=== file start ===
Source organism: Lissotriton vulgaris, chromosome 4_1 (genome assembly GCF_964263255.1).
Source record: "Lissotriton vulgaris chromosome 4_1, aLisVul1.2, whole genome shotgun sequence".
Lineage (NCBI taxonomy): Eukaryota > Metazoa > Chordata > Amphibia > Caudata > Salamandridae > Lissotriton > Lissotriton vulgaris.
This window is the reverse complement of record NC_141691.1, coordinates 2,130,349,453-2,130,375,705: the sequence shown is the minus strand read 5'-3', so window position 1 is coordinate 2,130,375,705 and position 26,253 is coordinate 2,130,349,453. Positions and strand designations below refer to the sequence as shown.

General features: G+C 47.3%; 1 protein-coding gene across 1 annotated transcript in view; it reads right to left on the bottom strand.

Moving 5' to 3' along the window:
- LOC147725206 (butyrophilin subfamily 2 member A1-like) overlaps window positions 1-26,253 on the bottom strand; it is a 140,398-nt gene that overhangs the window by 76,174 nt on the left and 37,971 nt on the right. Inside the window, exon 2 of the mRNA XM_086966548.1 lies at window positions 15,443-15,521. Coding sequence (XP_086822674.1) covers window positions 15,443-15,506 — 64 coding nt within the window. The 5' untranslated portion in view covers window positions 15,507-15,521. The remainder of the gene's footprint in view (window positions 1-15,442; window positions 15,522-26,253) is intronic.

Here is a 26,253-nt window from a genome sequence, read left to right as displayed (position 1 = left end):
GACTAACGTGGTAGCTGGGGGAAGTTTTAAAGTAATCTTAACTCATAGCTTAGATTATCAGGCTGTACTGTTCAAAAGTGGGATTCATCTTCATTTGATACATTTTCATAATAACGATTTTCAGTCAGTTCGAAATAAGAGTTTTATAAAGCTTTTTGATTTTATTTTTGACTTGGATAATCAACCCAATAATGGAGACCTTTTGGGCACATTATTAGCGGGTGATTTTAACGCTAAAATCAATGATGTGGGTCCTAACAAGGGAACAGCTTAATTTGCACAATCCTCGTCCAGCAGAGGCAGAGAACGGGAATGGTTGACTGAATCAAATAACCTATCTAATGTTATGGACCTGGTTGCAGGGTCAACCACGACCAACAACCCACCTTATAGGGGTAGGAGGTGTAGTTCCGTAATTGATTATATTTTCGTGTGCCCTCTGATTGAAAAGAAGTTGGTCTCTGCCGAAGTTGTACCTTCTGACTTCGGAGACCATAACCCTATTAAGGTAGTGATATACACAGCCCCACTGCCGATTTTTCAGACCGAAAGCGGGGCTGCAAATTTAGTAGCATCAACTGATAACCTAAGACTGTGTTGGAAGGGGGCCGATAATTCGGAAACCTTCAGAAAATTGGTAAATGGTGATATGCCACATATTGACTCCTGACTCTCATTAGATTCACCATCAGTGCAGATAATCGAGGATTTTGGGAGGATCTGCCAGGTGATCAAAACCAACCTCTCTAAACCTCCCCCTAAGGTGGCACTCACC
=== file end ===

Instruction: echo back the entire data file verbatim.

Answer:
Source organism: Lissotriton vulgaris, chromosome 4_1 (genome assembly GCF_964263255.1).
Source record: "Lissotriton vulgaris chromosome 4_1, aLisVul1.2, whole genome shotgun sequence".
Lineage (NCBI taxonomy): Eukaryota > Metazoa > Chordata > Amphibia > Caudata > Salamandridae > Lissotriton > Lissotriton vulgaris.
This window is the reverse complement of record NC_141691.1, coordinates 2,130,349,453-2,130,375,705: the sequence shown is the minus strand read 5'-3', so window position 1 is coordinate 2,130,375,705 and position 26,253 is coordinate 2,130,349,453. Positions and strand designations below refer to the sequence as shown.

General features: G+C 47.3%; 1 protein-coding gene across 1 annotated transcript in view; it reads right to left on the bottom strand.

Moving 5' to 3' along the window:
- LOC147725206 (butyrophilin subfamily 2 member A1-like) overlaps window positions 1-26,253 on the bottom strand; it is a 140,398-nt gene that overhangs the window by 76,174 nt on the left and 37,971 nt on the right. Inside the window, exon 2 of the mRNA XM_086966548.1 lies at window positions 15,443-15,521. Coding sequence (XP_086822674.1) covers window positions 15,443-15,506 — 64 coding nt within the window. The 5' untranslated portion in view covers window positions 15,507-15,521. The remainder of the gene's footprint in view (window positions 1-15,442; window positions 15,522-26,253) is intronic.

Here is a 26,253-nt window from a genome sequence, read left to right as displayed (position 1 = left end):
GACTAACGTGGTAGCTGGGGGAAGTTTTAAAGTAATCTTAACTCATAGCTTAGATTATCAGGCTGTACTGTTCAAAAGTGGGATTCATCTTCATTTGATACATTTTCATAATAACGATTTTCAGTCAGTTCGAAATAAGAGTTTTATAAAGCTTTTTGATTTTATTTTTGACTTGGATAATCAACCCAATAATGGAGACCTTTTGGGCACATTATTAGCGGGTGATTTTAACGCTAAAATCAATGATGTGGGTCCTAACAAGGGAACAGCTTAATTTGCACAATCCTCGTCCAGCAGAGGCAGAGAACGGGAATGGTTGACTGAATCAAATAACCTATCTAATGTTATGGACCTGGTTGCAGGGTCAACCACGACCAACAACCCACCTTATAGGGGTAGGAGGTGTAGTTCCGTAATTGATTATATTTTCGTGTGCCCTCTGATTGAAAAGAAGTTGGTCTCTGCCGAAGTTGTACCTTCTGACTTCGGAGACCATAACCCTATTAAGGTAGTGATATACACAGCCCCACTGCCGATTTTTCAGACCGAAAGCGGGGCTGCAAATTTAGTAGCATCAACTGATAACCTAAGACTGTGTTGGAAGGGGGCCGATAATTCGGAAACCTTCAGAAAATTGGTAAATGGTGATATGCCACATATTGACTCCTGACTCTCATTAGATTCACCATCAGTGCAGATAATCGAGGATTTTGGGAGGATCTGCCAGGTGATCAAAACCAACCTCTCTAAACCTCCCCCTAAGGTGGCACTCACC